Editor's note: LeadingAge member EMA, based in Eldersburg, MD, uses a "pre-employment tool" to try to determine how well prospective employees fit into the organization. Applicants apply online and part of the process involves a survey assessing nine values. Learn more here.

CLC has three criteria for becoming a mentor: solid performance in job skills, behaviors supporting the mission and values of the organization, and enjoyment in training others. Mentors are nominated by their peers or supervisors. The mentor is then required to complete a written application. The application includes questions such as “Why do you want to become a mentor,” “What strengths do you have that would make you a good mentor,” and “How do you think you might benefit from being a mentor?” One mentor, for instance, answered the first question by saying, “I am ambitious and very driven. I can make a difference by training others to reach their full potential.”

Some of the strengths candidates identified that would make them good mentors included, “good relationships with co-workers,” “doing the job right the first time,” “I like to share what they know,” “I was a mentee,” “I am a positive person” and “I am responsible.” Mentors are compensated based on positive evaluations and retention of the mentee. The mentors are paid monthly, at the rate of $500 per mentee per year. The commitment includes giving the mentee individualized training and support in learning the core competencies of the job, developing a positive relationship with the mentee, and helping the mentee assimilate into the team.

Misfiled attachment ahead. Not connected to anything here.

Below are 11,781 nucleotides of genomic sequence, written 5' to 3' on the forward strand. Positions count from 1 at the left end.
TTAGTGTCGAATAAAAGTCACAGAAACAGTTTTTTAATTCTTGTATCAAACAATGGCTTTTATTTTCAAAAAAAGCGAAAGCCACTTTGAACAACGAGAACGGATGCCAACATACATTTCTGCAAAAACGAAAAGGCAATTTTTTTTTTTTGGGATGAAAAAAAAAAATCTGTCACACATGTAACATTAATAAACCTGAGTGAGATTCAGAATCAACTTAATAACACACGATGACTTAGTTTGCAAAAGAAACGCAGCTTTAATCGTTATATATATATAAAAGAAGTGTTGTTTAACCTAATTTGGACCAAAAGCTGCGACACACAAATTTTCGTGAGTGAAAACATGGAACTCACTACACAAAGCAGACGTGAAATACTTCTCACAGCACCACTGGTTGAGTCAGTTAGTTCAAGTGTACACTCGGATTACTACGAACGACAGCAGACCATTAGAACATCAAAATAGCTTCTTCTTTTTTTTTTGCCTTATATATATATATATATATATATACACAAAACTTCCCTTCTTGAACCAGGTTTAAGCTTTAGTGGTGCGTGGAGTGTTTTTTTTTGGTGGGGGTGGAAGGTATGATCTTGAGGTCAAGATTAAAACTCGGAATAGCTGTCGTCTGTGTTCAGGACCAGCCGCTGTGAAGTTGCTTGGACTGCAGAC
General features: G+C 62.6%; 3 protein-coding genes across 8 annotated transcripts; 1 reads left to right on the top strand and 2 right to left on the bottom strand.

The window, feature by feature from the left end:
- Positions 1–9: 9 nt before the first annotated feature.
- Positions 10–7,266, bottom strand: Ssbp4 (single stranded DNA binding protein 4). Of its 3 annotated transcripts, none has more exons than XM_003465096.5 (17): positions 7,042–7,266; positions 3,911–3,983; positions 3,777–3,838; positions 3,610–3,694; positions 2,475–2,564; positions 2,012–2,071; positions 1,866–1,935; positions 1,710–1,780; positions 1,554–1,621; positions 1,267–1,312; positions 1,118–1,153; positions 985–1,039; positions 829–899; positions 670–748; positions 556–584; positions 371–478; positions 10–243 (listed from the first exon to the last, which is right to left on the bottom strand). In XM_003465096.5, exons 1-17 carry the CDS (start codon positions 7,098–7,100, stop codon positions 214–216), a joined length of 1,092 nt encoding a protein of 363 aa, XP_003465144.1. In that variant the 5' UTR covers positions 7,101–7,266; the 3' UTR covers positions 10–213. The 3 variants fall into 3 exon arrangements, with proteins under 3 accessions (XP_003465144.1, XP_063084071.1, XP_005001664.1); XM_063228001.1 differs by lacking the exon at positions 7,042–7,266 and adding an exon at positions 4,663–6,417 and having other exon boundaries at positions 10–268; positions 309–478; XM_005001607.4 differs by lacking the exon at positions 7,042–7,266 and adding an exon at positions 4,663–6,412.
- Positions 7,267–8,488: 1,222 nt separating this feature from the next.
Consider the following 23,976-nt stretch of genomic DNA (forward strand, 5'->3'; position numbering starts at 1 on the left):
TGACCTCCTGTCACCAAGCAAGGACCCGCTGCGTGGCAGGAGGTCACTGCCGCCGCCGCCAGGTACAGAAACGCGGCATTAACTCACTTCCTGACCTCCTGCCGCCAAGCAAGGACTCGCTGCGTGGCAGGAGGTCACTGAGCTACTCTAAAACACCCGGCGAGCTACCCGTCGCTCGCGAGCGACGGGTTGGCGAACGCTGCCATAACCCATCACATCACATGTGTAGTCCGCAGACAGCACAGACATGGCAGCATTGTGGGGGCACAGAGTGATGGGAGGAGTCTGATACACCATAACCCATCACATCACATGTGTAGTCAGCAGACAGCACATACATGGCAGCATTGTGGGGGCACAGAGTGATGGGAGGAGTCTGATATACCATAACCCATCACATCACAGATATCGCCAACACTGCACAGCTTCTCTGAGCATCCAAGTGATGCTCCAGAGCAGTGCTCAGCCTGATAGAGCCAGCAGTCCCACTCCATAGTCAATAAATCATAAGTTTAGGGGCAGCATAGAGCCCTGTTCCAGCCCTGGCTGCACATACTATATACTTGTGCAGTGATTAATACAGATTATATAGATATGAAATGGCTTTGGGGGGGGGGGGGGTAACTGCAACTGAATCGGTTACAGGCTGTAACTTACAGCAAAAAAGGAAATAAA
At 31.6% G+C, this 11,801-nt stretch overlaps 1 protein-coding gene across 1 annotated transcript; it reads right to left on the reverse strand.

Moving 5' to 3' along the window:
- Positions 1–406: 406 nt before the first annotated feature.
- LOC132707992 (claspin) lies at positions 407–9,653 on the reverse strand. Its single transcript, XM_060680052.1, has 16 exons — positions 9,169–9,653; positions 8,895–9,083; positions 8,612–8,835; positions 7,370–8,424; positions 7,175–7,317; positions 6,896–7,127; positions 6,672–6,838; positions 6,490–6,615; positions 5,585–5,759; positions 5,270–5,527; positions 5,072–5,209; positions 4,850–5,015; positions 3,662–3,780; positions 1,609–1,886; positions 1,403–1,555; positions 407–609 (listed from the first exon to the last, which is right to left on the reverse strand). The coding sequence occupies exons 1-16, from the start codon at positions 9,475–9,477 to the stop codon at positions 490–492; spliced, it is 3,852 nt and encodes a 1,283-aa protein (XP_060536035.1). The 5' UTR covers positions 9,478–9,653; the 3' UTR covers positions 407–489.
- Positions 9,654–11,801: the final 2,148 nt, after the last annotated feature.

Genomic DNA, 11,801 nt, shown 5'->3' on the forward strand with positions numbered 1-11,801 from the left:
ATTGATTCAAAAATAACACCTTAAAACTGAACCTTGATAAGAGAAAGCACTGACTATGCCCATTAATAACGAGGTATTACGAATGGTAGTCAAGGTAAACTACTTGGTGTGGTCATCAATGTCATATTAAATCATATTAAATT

Basically, once a mentor always a mentor! The mentor maintains her status permanently unless a job performance concern is established by their supervisor.

The mentors receive eight hours of training on topics such as communication, developing positive relationships, teamwork, giving respectful feedback, time management, how to deal with stress, what mentees need and when, and how to handle change. The second part of the mentor training includes a skills lab, where the mentors are tested on the same core competencies that the mentee is tested on, such as bathing, showering, ADL care, starting intravenous lines, admission procedures, etc. The mentors meet every month, led by the “champion” of the program (Pat McBride), to share best practices, new training opportunities, to provide input and feedback, and to learn new skills such as coaching and negative feedback. The mentors are also in constant communication with the champion to express ideas and discuss issues that may arise with the new mentee.

Mentors and mentees evaluate each other every month through written evaluations that are reviewed by the champion. This allows constant monitoring of the relationship and positive progression of training. Some examples of evaluation statements include: “She is a very hard worker and team player,” “She recognizes the need to help nursing assistants,” and “She needs occasional reminders to slow down.” Other statements have included, “He is an important asset to the organization” and “He can guide me and others in the right way to meet the standards of the organization.”

See this CLC video about the mentorship program:

When a mentee has completed the year-long program, CLC has a big graduation party and the mentor introduces the mentee as a new team member. Once they graduate, a new mentor is introduced during a management team meeting, given a mentor pin and ribbon to wear, and receives a standing ovation. Often the employee who was a mentee goes on to become a mentor. The mentors are also involved in training other team members. Mentors have presented an empathy experience in-service to all the CLC employees and to the board.

Our program has helped new hires learn the landscape of CLC and gain a sense of belonging and support that includes having a best friend: A win for CLC, for the employees and for our residents.